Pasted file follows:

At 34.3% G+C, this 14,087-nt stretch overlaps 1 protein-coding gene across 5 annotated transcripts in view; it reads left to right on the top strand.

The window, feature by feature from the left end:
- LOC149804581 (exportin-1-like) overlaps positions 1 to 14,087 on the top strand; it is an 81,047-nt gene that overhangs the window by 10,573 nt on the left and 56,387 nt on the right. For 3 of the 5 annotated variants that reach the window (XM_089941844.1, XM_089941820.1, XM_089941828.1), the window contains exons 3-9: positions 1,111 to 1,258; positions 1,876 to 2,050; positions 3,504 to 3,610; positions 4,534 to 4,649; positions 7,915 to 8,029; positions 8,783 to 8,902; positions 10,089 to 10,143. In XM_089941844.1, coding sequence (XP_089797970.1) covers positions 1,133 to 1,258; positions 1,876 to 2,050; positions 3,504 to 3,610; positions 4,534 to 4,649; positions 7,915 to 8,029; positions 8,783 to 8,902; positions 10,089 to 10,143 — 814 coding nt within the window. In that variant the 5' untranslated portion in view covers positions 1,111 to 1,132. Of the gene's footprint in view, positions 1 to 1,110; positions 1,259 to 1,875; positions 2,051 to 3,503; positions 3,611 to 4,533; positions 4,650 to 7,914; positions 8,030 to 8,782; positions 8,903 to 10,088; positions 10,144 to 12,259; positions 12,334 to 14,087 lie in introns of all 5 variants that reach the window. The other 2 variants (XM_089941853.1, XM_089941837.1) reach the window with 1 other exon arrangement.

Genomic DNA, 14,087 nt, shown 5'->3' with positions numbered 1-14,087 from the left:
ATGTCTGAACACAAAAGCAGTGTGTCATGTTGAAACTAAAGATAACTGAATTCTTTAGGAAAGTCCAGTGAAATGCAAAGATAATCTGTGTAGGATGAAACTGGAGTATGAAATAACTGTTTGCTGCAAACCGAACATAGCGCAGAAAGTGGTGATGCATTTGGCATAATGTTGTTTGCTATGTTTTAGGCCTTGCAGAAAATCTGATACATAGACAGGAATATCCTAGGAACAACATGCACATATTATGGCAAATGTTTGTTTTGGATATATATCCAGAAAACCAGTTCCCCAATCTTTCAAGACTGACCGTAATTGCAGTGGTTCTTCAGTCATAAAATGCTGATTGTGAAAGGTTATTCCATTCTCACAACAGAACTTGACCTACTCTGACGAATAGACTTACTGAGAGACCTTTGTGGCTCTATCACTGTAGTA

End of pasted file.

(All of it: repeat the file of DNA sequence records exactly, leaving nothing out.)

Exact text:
At 34.3% G+C, this 14,087-nt stretch overlaps 1 protein-coding gene across 5 annotated transcripts in view; it reads left to right on the top strand.

The window, feature by feature from the left end:
- LOC149804581 (exportin-1-like) overlaps positions 1 to 14,087 on the top strand; it is an 81,047-nt gene that overhangs the window by 10,573 nt on the left and 56,387 nt on the right. For 3 of the 5 annotated variants that reach the window (XM_089941844.1, XM_089941820.1, XM_089941828.1), the window contains exons 3-9: positions 1,111 to 1,258; positions 1,876 to 2,050; positions 3,504 to 3,610; positions 4,534 to 4,649; positions 7,915 to 8,029; positions 8,783 to 8,902; positions 10,089 to 10,143. In XM_089941844.1, coding sequence (XP_089797970.1) covers positions 1,133 to 1,258; positions 1,876 to 2,050; positions 3,504 to 3,610; positions 4,534 to 4,649; positions 7,915 to 8,029; positions 8,783 to 8,902; positions 10,089 to 10,143 — 814 coding nt within the window. In that variant the 5' untranslated portion in view covers positions 1,111 to 1,132. Of the gene's footprint in view, positions 1 to 1,110; positions 1,259 to 1,875; positions 2,051 to 3,503; positions 3,611 to 4,533; positions 4,650 to 7,914; positions 8,030 to 8,782; positions 8,903 to 10,088; positions 10,144 to 12,259; positions 12,334 to 14,087 lie in introns of all 5 variants that reach the window. The other 2 variants (XM_089941853.1, XM_089941837.1) reach the window with 1 other exon arrangement.

Genomic DNA, 14,087 nt, shown 5'->3' with positions numbered 1-14,087 from the left:
ATGTCTGAACACAAAAGCAGTGTGTCATGTTGAAACTAAAGATAACTGAATTCTTTAGGAAAGTCCAGTGAAATGCAAAGATAATCTGTGTAGGATGAAACTGGAGTATGAAATAACTGTTTGCTGCAAACCGAACATAGCGCAGAAAGTGGTGATGCATTTGGCATAATGTTGTTTGCTATGTTTTAGGCCTTGCAGAAAATCTGATACATAGACAGGAATATCCTAGGAACAACATGCACATATTATGGCAAATGTTTGTTTTGGATATATATCCAGAAAACCAGTTCCCCAATCTTTCAAGACTGACCGTAATTGCAGTGGTTCTTCAGTCATAAAATGCTGATTGTGAAAGGTTATTCCATTCTCACAACAGAACTTGACCTACTCTGACGAATAGACTTACTGAGAGACCTTTGTGGCTCTATCACTGTAGTA